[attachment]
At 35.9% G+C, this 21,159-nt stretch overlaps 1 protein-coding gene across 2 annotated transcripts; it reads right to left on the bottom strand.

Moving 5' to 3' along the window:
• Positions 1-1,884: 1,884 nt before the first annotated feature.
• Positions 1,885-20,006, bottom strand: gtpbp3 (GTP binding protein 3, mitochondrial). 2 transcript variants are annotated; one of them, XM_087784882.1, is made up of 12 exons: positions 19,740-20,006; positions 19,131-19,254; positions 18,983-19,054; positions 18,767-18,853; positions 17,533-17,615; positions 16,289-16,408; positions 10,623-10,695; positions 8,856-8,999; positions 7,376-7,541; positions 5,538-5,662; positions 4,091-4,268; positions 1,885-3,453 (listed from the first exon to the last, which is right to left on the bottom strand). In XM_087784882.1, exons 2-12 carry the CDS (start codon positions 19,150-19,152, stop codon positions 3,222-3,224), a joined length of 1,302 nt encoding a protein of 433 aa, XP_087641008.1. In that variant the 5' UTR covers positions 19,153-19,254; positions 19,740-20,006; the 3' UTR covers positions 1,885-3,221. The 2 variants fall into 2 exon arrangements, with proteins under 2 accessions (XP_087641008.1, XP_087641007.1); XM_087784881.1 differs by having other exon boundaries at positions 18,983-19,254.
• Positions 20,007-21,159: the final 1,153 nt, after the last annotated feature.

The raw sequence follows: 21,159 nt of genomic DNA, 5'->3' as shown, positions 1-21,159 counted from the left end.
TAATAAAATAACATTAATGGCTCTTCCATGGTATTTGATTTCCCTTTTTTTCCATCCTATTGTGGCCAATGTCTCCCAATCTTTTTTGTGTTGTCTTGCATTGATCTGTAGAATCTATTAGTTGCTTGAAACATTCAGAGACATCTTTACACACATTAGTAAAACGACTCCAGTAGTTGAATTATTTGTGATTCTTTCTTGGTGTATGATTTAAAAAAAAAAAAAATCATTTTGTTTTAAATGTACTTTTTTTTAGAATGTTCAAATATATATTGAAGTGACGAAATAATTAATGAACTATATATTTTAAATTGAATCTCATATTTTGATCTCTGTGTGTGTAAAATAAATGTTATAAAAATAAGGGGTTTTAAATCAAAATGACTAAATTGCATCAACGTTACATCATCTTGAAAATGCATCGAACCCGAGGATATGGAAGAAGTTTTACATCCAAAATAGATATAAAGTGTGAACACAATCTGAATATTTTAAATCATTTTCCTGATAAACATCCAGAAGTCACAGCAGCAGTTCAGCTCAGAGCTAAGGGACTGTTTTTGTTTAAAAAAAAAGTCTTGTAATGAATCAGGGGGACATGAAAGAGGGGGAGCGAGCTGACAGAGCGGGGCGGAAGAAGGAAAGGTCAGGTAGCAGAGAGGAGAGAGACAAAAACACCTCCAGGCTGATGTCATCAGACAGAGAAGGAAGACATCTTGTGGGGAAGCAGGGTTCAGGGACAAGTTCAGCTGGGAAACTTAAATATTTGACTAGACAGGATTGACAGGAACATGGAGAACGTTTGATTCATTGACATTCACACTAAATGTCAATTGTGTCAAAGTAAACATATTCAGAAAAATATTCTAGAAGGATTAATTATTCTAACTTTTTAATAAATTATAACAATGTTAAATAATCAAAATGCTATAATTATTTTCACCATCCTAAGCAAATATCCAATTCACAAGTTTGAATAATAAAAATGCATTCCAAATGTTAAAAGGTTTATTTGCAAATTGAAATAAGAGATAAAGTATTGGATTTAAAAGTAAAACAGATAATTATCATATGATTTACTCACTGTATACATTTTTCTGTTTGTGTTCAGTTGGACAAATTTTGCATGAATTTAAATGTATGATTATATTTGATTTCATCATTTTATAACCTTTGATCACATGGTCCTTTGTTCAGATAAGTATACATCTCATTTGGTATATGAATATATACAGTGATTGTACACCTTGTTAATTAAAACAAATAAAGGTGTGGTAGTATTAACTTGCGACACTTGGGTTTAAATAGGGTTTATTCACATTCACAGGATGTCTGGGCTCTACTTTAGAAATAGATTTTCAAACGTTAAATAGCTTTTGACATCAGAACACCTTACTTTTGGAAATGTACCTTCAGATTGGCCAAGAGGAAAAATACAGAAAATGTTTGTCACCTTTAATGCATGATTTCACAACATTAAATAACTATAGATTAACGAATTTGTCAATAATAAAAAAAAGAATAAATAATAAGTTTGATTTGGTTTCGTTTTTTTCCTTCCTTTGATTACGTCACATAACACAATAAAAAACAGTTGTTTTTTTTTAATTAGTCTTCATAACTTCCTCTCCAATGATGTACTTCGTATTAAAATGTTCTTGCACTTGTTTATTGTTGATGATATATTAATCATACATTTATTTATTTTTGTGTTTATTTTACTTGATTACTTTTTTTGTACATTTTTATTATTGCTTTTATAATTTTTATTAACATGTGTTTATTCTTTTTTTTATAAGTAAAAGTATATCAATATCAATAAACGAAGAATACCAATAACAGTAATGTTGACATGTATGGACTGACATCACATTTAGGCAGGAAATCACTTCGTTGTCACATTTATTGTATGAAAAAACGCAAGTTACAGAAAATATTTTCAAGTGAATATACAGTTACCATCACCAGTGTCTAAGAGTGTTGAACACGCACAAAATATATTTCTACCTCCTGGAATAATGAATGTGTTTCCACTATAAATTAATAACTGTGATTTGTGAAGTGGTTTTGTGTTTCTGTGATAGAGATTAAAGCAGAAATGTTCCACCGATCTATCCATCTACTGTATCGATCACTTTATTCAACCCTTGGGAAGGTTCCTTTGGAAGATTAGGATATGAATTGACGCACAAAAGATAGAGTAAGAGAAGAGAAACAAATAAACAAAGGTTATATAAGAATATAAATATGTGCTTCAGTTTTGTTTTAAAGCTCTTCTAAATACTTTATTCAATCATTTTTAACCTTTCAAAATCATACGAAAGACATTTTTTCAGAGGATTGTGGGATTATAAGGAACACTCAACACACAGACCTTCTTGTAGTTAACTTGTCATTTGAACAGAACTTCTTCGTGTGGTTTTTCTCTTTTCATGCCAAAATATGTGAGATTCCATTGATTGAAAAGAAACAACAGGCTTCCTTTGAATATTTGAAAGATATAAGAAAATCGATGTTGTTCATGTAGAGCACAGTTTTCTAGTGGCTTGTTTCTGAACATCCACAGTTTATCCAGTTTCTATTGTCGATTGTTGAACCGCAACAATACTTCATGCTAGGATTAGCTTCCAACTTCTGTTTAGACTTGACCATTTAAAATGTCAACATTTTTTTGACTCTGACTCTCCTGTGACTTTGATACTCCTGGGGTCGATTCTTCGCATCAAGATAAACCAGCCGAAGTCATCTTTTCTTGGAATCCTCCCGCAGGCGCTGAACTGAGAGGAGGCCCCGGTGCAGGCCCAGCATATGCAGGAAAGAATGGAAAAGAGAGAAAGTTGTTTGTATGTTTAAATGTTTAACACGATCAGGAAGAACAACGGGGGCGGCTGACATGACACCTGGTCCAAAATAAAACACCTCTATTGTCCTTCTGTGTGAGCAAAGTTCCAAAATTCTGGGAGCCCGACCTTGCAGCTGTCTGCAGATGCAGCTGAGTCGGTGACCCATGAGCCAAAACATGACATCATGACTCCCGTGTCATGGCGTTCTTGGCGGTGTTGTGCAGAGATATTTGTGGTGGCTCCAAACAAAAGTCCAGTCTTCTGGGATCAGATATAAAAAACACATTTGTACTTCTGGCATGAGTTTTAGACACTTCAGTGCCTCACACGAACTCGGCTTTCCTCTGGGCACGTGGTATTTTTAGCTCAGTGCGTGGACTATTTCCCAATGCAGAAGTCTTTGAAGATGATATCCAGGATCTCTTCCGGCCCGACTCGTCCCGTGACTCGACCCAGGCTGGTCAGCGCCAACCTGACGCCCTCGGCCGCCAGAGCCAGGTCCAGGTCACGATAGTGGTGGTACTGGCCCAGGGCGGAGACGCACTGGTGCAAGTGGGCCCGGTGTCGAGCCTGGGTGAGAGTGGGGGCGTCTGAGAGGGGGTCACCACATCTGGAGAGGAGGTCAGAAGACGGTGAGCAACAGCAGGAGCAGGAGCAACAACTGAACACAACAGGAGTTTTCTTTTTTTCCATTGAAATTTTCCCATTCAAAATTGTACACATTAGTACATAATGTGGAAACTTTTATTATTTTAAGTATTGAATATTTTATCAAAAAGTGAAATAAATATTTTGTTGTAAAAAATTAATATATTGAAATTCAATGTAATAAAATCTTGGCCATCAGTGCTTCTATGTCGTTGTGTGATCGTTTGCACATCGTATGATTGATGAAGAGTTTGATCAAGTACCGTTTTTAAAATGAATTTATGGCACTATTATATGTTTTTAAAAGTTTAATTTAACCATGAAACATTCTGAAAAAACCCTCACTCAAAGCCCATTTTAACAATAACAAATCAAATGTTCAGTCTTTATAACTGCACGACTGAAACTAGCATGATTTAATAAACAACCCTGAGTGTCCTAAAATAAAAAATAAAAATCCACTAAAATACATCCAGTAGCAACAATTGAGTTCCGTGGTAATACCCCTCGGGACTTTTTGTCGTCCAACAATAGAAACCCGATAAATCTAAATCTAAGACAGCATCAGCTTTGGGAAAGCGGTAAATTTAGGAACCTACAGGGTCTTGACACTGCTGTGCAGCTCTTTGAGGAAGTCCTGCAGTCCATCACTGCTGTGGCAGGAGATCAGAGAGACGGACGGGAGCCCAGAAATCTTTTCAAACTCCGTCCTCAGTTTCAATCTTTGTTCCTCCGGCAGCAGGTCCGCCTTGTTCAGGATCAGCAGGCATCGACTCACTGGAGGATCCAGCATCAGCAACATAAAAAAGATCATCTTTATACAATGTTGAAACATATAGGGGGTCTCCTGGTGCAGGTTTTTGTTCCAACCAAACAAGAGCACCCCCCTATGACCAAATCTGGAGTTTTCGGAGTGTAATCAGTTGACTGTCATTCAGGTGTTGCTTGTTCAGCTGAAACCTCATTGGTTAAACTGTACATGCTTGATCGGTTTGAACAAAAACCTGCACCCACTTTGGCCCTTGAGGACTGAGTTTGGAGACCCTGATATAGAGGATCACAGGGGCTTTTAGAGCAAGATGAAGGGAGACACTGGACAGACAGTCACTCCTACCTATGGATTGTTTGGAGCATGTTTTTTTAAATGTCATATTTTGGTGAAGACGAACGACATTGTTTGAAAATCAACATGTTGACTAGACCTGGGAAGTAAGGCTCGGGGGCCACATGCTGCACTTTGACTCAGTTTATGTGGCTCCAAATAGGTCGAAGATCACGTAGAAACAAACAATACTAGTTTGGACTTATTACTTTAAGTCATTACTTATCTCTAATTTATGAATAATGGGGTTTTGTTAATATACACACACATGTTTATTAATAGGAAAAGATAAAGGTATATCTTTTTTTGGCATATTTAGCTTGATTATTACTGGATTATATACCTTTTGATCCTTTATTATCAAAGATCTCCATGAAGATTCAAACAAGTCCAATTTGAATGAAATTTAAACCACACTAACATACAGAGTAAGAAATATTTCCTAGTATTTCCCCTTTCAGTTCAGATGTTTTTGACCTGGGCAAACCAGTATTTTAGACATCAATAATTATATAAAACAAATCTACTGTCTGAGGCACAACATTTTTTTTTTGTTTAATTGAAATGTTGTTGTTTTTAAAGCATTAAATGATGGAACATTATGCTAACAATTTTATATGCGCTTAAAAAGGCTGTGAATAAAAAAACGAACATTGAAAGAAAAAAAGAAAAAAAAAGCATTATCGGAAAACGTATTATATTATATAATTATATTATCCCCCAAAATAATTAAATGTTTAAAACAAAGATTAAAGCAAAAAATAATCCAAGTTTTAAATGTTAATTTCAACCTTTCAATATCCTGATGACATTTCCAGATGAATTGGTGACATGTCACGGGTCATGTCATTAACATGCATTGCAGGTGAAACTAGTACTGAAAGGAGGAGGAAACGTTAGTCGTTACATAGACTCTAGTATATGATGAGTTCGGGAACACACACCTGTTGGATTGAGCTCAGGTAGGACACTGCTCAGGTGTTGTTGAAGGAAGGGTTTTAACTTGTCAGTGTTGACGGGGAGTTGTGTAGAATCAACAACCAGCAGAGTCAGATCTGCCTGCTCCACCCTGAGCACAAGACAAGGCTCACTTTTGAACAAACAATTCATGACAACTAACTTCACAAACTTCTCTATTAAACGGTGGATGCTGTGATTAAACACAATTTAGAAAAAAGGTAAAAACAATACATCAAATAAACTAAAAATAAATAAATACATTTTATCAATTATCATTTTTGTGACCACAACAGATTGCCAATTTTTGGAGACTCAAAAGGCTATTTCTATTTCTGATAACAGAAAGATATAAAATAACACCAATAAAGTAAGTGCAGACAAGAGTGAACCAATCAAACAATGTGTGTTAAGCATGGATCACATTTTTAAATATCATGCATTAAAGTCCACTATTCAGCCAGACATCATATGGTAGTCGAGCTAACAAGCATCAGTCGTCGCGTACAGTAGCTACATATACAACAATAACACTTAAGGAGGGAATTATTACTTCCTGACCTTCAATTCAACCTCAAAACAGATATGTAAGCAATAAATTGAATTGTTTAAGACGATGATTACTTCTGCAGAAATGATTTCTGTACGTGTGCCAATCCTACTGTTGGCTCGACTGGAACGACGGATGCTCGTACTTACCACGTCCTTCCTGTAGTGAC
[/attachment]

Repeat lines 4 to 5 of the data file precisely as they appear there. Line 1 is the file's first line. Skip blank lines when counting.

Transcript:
• Positions 1,885-20,006, bottom strand: gtpbp3 (GTP binding protein 3, mitochondrial). 2 transcript variants are annotated; one of them, XM_087784882.1, is made up of 12 exons: positions 19,740-20,006; positions 19,131-19,254; positions 18,983-19,054; positions 18,767-18,853; positions 17,533-17,615; positions 16,289-16,408; positions 10,623-10,695; positions 8,856-8,999; positions 7,376-7,541; positions 5,538-5,662; positions 4,091-4,268; positions 1,885-3,453 (listed from the first exon to the last, which is right to left on the bottom strand). In XM_087784882.1, exons 2-12 carry the CDS (start codon positions 19,150-19,152, stop codon positions 3,222-3,224), a joined length of 1,302 nt encoding a protein of 433 aa, XP_087641008.1. In that variant the 5' UTR covers positions 19,153-19,254; positions 19,740-20,006; the 3' UTR covers positions 1,885-3,221. The 2 variants fall into 2 exon arrangements, with proteins under 2 accessions (XP_087641008.1, XP_087641007.1); XM_087784881.1 differs by having other exon boundaries at positions 18,983-19,254.
• Positions 20,007-21,159: the final 1,153 nt, after the last annotated feature.